“Traitor’s Throat”

Years ago there was a funny book called “What Dr. Spock Didn’t Tell Us”.  In it, a new father describes and names behavior of children that the “experts” don’t tell you about.  One he calls “Traitor’s Throat”; what a baby has when she cries just loud enough to wake her father up but not loud enough to wake her mother.  He can lie there half the night waiting to see if she won’t wake up her mother – but she never does!

Of course there are many mothers who would agree with the name but question the description.  They would say they are the ones who hear the baby’s cries while dad sleeps on.  “Traitor’s Throat” at times seems to be a symbol of the division of labor that evolves between couples when they become parents. 

What evolves may not be what couples planned ahead of time.  In this day and age, when in so many families both parents work outside the home, sharing of responsibilities is a big issue.  In fact, these days, more is expected of fathers even when mothers are home full time.  Still, couples are usually unprepared for the way life is transformed by children, and the ways in which reality differs from expectations.

Much has been written and discussed about the pressures women face as mothers working outside the home.  Despite the increased involvement of fathers, it often seems as though women have the ultimate responsibility for managing the home and childcare.  Symbolically – and often realistically – it’s mom, not dad, who hears the child’s cries.  Or as many mothers have said, “Who does the school call if the child is sick?”

There are, of course, many reality factors that impact on who does what.  Work schedules, the nature of respective jobs, and the degree of work flexibility, among other things.  But often there are other issues at play which are not always so clear cut, as parents try to address questions of responsibility.

A mother and father came to see me about some difficulties they were having with their son’s bedtime and other routines.  The conflict between them had to do with expectations for the child’s compliance to their requests.  Dad felt that mom was too impatient and that he got better results by giving the child more time.  Mom disagreed and felt she allowed plenty of time before drawing the line.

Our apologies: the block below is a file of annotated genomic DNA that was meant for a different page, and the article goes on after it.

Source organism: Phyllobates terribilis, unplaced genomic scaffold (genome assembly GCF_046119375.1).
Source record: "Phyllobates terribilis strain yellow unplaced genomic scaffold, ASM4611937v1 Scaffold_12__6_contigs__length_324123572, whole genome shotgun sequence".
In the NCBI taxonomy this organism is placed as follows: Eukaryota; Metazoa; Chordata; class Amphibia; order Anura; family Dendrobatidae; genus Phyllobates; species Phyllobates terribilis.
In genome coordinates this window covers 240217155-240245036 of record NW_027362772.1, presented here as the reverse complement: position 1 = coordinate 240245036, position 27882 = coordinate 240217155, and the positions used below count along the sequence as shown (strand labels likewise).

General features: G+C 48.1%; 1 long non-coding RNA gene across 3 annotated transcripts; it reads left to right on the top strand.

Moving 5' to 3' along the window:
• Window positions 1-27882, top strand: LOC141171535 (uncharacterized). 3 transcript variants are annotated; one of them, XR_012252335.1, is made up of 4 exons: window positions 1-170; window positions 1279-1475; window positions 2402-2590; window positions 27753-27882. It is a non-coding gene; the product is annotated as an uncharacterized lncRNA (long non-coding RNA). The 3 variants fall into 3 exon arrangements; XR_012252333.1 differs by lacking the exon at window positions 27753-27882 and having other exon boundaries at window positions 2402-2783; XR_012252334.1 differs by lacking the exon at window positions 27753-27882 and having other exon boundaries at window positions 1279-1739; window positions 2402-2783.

When we explored the conflict between them further, it seemed clear that what was behind mom’s seeming lack of patience was the pressure she was feeling from work and family responsibilities.  She had no time for herself or her own needs.  Dad expressed his frustration at this because he always offered to take their son out on  weekends and his offer was rejected.  Dad saw this as a lack of Mom’s confidence in him as a father, and was angry at his wife’s feeling that he was not supportive.  How could he be supportive if she rejected his concrete offers of help?

What was this really all about?  As it turned out, Mom was not asking for concrete help.  The problem for her was that she had so little time to spend with her child that she both wanted and felt she ought to give her son whatever time she herself was not away at work.  She did not feel she had the right to give to herself something she needed.  By supportive, she meant emotional support.  She wanted her husband to understand the pressure she felt, so he would not be critical of her if she lost it at times with their son.  Dad was completely amazed by this. He had been trying to solve what he saw as the problem in a way that made sense to him.  Unfortunately, they were not on the same page.

In writing about conflicts with our children, what often comes up is the need to think about where a child is coming from – to see things from his or her point of view.  To “hear” what he or she is saying, or asking.  And the same is true of relationships between adults.  We all come from different realities and, therefore, see things differently.  We often think that the way we see things is the true reality – that we are right and the other person is wrong. This is what leads both children and adults to feel that they have not been heard.  Perhaps many of us have difficulty with this because we did not have the experience of being heard in that way when we ourselves were children.

It is not always easy to understand what another person is really telling us.  Children don’t yet have the words or the means to tell us what they want or feel, and so express themselves in behavior that is often unpleasant.  We have to get over our dislike of their behavior in order to think about what they are really saying.

But this can be true of us as adults, too.  Sometimes we ourselves are not clear about what we really mean but can be helped to express it more clearly when the other person is ready to listen.  We can help our children in the same way.

Truly hearing each other not only enables us to be more effective in responding to our children, it provides an important model for them as they learn to deal with conflict.

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